Drone Ag showcased Skippy Scout, its crop scouting app, at the 2019 Innovation Hub, before launching the app at Lamma in 2020, where it won the Gold Future Innovation Award. Since then, over 20 farms in Norfolk and Suffolk are using the app which automates drone flight to photograph broad acre crops. “The app is currently ten times faster than traditional crop walking methods and we intend to make it faster still as we develop the technology further,” says founder Jack Wrangham.
Image analysis of whole field in minutes
The first version of Skippy Scout could image crops and provide an accurate green area index (GAI) figure. The new version 2.5 offers field overview, automated scouting and PDF field reports using maps uploaded by the user, and images taken by the drone
“Our image analysis takes only minutes to provide an easy-to-understand report of the whole field,” says Jack.
The reports are generated using unique image analysis to flag up potential crop issues and can also be compared to satellite and yield maps to find correlations in field performance. “It also provides a breakdown with indicators for green area index (GAI), healthy and unhealthy crop cover percentage, weed percentage, and it gives an insect damage measurement,” he says.
Users can therefore identify crop issues such as weeds or pests more quickly by subsequently viewing the leaf level images on their phone or tablet. “Long term, the reports will also benchmark fields of the same crop to provide a picture of changes and crop progress over time,” he adds.
The latest version of the app is also able to identify the development of specific crops such as oilseed rape (OSR). Skippy has been used to monitor OSR in much more detail this season. The aerial photos of the crop are interpreted by the software to establish GAI and even flower fractions. “‘Skippy can measure crop GAI in almost real-time and provide week-on-week tracking of changes, as well as measuring flowering fraction. Therefore, decisions on when and how much foliar nitrogen, and other inputs, to apply can be made based on crop progression indicators such as a GAI of 3.5 when flowering starts,” explains Jack.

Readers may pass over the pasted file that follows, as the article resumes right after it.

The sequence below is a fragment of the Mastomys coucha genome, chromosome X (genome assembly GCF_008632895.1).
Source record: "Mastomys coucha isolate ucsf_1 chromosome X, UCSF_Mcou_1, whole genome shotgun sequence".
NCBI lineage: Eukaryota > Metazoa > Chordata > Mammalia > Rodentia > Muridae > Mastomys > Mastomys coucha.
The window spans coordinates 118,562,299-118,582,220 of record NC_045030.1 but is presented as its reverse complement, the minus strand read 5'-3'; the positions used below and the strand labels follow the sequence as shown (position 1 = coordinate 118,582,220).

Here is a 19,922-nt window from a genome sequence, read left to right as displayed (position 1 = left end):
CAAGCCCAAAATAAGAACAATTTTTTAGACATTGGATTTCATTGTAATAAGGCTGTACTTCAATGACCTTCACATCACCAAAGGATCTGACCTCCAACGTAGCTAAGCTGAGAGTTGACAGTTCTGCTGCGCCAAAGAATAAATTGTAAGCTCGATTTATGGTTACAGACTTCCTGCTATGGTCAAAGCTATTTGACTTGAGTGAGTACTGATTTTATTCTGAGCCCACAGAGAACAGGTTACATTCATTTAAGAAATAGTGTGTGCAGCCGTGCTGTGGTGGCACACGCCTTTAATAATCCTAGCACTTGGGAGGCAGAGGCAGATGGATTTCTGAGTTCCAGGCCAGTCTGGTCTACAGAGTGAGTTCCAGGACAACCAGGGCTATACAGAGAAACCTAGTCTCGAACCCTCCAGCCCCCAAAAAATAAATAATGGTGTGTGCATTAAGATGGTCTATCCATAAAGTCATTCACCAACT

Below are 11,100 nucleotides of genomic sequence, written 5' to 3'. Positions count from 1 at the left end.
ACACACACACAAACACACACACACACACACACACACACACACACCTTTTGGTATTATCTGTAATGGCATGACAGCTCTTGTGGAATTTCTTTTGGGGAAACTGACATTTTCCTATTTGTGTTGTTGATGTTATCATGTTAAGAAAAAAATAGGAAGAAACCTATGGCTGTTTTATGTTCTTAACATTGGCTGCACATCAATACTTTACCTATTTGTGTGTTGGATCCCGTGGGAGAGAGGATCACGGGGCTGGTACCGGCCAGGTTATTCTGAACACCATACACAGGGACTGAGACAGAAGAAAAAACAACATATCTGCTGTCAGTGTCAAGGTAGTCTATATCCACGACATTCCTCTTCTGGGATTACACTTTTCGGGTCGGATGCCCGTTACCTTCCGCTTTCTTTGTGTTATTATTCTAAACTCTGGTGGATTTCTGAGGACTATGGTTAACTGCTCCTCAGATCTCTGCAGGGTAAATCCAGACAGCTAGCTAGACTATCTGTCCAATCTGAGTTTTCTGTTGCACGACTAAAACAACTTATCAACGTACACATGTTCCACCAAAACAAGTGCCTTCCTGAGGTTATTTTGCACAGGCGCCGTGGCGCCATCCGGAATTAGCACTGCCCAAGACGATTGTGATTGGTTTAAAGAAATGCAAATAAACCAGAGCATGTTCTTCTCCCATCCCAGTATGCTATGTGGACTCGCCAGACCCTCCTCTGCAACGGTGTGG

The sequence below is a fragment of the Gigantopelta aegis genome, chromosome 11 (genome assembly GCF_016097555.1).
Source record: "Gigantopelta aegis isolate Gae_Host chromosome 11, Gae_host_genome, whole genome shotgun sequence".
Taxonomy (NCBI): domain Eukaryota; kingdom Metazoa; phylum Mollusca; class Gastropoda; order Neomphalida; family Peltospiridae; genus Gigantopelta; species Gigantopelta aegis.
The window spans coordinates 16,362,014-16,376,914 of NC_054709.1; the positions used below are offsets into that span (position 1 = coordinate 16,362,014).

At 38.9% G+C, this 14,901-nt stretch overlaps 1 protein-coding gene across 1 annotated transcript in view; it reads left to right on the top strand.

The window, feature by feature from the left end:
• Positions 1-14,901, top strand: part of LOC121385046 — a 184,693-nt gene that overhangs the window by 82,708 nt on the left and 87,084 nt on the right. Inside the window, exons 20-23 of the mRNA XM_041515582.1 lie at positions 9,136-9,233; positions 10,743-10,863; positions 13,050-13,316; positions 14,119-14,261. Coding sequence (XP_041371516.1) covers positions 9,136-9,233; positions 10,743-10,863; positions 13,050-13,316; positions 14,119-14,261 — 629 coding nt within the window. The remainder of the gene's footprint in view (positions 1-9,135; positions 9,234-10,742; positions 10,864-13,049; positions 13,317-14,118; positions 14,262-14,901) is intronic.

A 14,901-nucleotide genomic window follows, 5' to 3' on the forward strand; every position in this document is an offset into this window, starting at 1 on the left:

Improvements and new features
Skippy Scout has been improved multiple times over the past sixteen months, with the optimisation of current features and the addition of new ones. These new features include more crop monitoring metrics within field reports, such as the aforementioned flowering fraction in OSR, and now a uniformity percentage for all crops that shows how even a field is overall.
At emergence, reports can now even provide plant counts per square metre in bean crops and cereals, with OSR to closely follow suit.
The addition of NDVI maps from the French start-up satellite data company, SpaceSense, now allows users to plan scouting routes based on up-to-date crop health imagery – and there are no plans to stop there…
The next six months are set to include updates in the form of flight route optimisation, speed improvements and even more analysis metrics (plus a few “revolutionary”, top secret features, coming soon).
Two hundred users
Drone AG is approaching two hundred users and Jack cannot see a reason why every arable farmer and agronomist would not want to save time by using Skippy and a drone to walk crops. He says: “It is cheap and easy to use so we expect user numbers to grow significantly in the next 12 months,” he says.
Existing users can update their app to version 2.5 for free now, and new users will benefit from all the additional features when they register. “It is easy to start using Skippy. Anyone who owns a drone can sign up online with monthly subscriptions starting from just £30,” concludes Jack.